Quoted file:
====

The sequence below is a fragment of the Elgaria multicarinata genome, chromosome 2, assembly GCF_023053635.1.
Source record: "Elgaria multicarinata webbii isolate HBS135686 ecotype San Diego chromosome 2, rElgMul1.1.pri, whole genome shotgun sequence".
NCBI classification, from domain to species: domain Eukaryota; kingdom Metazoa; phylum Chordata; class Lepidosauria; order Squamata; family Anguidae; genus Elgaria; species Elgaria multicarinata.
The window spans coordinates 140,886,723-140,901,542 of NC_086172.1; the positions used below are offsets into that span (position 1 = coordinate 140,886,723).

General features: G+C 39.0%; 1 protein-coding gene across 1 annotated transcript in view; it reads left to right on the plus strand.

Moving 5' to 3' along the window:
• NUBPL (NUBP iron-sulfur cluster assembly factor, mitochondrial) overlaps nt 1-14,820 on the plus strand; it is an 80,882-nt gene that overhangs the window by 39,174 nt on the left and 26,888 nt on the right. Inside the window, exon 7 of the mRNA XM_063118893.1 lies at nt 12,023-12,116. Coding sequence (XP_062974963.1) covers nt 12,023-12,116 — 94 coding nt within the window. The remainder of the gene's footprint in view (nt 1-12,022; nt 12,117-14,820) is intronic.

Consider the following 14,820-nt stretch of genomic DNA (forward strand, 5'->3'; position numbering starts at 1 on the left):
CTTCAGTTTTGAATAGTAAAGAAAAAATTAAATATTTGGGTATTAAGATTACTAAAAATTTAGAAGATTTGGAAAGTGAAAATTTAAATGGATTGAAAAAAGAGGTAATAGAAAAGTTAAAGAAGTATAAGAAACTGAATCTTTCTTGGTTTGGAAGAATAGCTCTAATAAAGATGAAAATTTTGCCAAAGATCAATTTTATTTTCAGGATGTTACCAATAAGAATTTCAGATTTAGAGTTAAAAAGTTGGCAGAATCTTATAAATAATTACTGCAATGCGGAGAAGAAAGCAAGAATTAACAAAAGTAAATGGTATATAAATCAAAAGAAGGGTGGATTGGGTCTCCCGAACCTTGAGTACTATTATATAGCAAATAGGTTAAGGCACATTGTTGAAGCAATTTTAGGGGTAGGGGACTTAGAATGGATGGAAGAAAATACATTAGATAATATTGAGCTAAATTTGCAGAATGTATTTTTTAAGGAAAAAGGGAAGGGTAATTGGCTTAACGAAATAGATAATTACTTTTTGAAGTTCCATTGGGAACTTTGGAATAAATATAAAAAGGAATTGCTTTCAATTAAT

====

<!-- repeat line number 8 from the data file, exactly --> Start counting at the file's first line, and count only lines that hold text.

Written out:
Consider the following 14,820-nt stretch of genomic DNA (forward strand, 5'->3'; position numbering starts at 1 on the left):